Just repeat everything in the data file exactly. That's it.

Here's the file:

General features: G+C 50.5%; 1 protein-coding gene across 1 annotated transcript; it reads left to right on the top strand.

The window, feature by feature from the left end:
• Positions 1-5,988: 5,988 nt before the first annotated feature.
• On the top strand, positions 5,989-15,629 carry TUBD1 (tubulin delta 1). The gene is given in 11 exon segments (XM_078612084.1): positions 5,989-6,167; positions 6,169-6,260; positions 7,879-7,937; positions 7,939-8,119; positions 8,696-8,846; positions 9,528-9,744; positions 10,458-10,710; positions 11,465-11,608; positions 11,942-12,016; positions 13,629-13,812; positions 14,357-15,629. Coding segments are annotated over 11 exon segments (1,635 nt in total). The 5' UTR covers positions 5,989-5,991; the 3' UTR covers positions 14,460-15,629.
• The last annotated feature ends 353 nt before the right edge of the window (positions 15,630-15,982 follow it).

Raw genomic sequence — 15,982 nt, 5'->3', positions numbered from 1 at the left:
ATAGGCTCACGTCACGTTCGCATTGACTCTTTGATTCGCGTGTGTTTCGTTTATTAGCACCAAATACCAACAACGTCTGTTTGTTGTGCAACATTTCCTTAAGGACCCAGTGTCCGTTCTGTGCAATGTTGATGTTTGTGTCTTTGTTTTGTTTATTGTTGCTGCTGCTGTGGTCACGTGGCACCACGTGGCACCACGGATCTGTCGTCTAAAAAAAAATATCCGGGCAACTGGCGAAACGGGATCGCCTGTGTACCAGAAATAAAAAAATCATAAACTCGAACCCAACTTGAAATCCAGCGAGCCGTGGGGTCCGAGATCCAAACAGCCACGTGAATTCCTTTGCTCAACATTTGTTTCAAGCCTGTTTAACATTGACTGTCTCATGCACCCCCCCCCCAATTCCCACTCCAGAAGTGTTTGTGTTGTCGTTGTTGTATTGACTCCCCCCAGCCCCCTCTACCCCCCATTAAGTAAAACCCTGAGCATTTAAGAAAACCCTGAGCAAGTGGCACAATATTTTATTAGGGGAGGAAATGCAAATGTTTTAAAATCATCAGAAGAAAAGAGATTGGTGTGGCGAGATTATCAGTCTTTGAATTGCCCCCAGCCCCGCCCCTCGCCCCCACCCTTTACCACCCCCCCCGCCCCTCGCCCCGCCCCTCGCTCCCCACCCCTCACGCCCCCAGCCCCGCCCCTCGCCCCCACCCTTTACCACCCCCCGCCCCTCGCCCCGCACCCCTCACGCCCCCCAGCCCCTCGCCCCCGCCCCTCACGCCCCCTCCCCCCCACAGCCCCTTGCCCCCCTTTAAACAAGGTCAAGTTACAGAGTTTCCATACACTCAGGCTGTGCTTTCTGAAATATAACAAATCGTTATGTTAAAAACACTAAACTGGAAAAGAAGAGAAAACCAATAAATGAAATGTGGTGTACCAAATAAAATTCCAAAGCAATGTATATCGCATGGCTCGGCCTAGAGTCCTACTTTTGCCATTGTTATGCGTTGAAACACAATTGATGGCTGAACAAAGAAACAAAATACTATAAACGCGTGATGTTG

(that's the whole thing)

General features: G+C 50.5%; 1 protein-coding gene across 1 annotated transcript; it reads left to right on the top strand.

The window, feature by feature from the left end:
• Positions 1-5,988: 5,988 nt before the first annotated feature.
• On the top strand, positions 5,989-15,629 carry TUBD1 (tubulin delta 1). The gene is given in 11 exon segments (XM_078612084.1): positions 5,989-6,167; positions 6,169-6,260; positions 7,879-7,937; positions 7,939-8,119; positions 8,696-8,846; positions 9,528-9,744; positions 10,458-10,710; positions 11,465-11,608; positions 11,942-12,016; positions 13,629-13,812; positions 14,357-15,629. Coding segments are annotated over 11 exon segments (1,635 nt in total). The 5' UTR covers positions 5,989-5,991; the 3' UTR covers positions 14,460-15,629.
• The last annotated feature ends 353 nt before the right edge of the window (positions 15,630-15,982 follow it).

Raw genomic sequence — 15,982 nt, 5'->3', positions numbered from 1 at the left:
ATAGGCTCACGTCACGTTCGCATTGACTCTTTGATTCGCGTGTGTTTCGTTTATTAGCACCAAATACCAACAACGTCTGTTTGTTGTGCAACATTTCCTTAAGGACCCAGTGTCCGTTCTGTGCAATGTTGATGTTTGTGTCTTTGTTTTGTTTATTGTTGCTGCTGCTGTGGTCACGTGGCACCACGTGGCACCACGGATCTGTCGTCTAAAAAAAAATATCCGGGCAACTGGCGAAACGGGATCGCCTGTGTACCAGAAATAAAAAAATCATAAACTCGAACCCAACTTGAAATCCAGCGAGCCGTGGGGTCCGAGATCCAAACAGCCACGTGAATTCCTTTGCTCAACATTTGTTTCAAGCCTGTTTAACATTGACTGTCTCATGCACCCCCCCCCCAATTCCCACTCCAGAAGTGTTTGTGTTGTCGTTGTTGTATTGACTCCCCCCAGCCCCCTCTACCCCCCATTAAGTAAAACCCTGAGCATTTAAGAAAACCCTGAGCAAGTGGCACAATATTTTATTAGGGGAGGAAATGCAAATGTTTTAAAATCATCAGAAGAAAAGAGATTGGTGTGGCGAGATTATCAGTCTTTGAATTGCCCCCAGCCCCGCCCCTCGCCCCCACCCTTTACCACCCCCCCCGCCCCTCGCCCCGCCCCTCGCTCCCCACCCCTCACGCCCCCAGCCCCGCCCCTCGCCCCCACCCTTTACCACCCCCCGCCCCTCGCCCCGCACCCCTCACGCCCCCCAGCCCCTCGCCCCCGCCCCTCACGCCCCCTCCCCCCCACAGCCCCTTGCCCCCCTTTAAACAAGGTCAAGTTACAGAGTTTCCATACACTCAGGCTGTGCTTTCTGAAATATAACAAATCGTTATGTTAAAAACACTAAACTGGAAAAGAAGAGAAAACCAATAAATGAAATGTGGTGTACCAAATAAAATTCCAAAGCAATGTATATCGCATGGCTCGGCCTAGAGTCCTACTTTTGCCATTGTTATGCGTTGAAACACAATTGATGGCTGAACAAAGAAACAAAATACTATAAACGCGTGATGTTG